Many different studies have proven again and again that women’s participation in Science, Technology, Engineering, and Math, or STEM, are much lower than men’s. For example, the U.S. Department of Commerce, Economics and Statistics Administration, has shown that less than 25% of STEM related jobs in the U.S. are attributed to women. Furthermore, there is a wage-gap of 14% between men and women working in STEM fields; for every dollar that a man earns, a woman earns 86 cents. Find out more about these statistics here.
In 1945, an organization called the United Nations (UN) was founded. The main goals of the United Nations are to “maintain international peace and security, protect human rights, deliver humanitarian aid, promote sustainable development, and uphold international law”. In order to help deliver its messages across the world, the United Nations has established a list of annual International Days, a list which continues to grow. In particular, we will be recognizing one of these days: February 11th is the International Day of Women and Girls in Science.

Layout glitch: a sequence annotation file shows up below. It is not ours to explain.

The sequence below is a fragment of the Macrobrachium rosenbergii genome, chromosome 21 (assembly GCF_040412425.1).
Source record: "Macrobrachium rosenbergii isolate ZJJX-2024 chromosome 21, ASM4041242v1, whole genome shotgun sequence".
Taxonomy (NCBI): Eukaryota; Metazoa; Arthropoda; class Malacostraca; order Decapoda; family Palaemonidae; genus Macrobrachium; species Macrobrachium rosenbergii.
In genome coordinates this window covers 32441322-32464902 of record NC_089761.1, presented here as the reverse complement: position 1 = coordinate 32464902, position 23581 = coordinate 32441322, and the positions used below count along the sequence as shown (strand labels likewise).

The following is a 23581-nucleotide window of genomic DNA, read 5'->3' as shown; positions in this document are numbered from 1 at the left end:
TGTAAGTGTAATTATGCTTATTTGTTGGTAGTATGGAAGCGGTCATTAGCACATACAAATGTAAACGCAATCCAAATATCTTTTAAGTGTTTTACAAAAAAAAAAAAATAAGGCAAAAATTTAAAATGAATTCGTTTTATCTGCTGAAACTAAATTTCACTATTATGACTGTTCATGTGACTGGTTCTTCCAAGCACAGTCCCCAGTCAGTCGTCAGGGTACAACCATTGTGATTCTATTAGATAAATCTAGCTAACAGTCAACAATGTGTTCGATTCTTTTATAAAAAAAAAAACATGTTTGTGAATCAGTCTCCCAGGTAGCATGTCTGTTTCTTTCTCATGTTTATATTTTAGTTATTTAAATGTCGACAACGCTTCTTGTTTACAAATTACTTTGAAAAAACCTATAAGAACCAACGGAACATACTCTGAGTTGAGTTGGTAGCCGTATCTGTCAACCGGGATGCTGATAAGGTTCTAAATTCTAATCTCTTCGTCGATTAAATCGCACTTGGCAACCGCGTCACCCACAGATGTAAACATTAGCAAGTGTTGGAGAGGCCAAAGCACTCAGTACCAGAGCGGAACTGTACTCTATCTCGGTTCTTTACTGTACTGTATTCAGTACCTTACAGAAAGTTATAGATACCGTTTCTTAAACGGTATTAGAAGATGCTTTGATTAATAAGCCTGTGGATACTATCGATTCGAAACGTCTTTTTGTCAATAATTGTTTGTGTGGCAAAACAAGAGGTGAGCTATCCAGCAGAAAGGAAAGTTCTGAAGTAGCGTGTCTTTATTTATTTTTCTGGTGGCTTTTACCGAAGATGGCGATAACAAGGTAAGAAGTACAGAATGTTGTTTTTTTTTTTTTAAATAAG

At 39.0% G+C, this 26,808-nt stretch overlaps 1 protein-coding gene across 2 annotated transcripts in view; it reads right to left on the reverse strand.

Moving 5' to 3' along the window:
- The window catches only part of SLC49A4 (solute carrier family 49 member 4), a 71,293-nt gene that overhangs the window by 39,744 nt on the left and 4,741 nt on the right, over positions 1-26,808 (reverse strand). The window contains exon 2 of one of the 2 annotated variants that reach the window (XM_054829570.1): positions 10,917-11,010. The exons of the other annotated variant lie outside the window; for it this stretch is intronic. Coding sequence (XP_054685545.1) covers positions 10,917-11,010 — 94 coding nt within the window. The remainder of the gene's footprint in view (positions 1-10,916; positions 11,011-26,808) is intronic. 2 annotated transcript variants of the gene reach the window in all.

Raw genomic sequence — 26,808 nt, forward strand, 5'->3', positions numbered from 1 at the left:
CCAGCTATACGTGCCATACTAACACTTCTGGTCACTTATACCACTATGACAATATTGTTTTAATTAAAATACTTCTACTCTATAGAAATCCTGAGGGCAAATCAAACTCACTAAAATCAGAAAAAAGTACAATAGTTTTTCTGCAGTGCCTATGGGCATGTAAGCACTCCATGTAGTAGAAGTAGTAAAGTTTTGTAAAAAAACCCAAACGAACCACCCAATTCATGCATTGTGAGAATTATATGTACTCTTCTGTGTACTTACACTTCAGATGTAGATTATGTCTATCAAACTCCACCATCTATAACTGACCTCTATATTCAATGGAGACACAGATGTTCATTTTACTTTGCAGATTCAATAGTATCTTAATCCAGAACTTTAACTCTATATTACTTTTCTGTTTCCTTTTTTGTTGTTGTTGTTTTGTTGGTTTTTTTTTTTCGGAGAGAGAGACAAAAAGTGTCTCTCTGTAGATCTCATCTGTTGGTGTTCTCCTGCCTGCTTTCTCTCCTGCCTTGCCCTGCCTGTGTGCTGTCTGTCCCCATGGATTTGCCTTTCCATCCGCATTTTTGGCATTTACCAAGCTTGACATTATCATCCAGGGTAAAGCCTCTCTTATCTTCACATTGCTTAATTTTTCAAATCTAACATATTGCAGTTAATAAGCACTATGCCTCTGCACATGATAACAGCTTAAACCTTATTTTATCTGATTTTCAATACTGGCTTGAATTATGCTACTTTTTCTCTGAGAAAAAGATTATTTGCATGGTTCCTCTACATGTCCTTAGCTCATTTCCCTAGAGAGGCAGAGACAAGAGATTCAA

The entire world, not just women, will benefit from gender equality. Holding back half of the world’s population is holding back the entire population. To help tackle this issue, on December 22, 2015, the United Nations General Assembly adopted the resolution on the International Day of Women and Girls in Science. This is a day dedicated to promoting access for women and girls to education, training, and research in science, technology, engineering, and math. It is a day to talk about these issues, discuss initiatives to help put a stop to these problems, and take action to resolve them.
This February 11th, on International Day of Women and Girls in Science, I encourage you to think about how gender inequality in STEM impacts you and the people you know. Even if you don’t see a huge problem in your immediate community, look at the smaller problems. This is how change happens! Step-by-step, we can reach a better future for gender equality in STEM.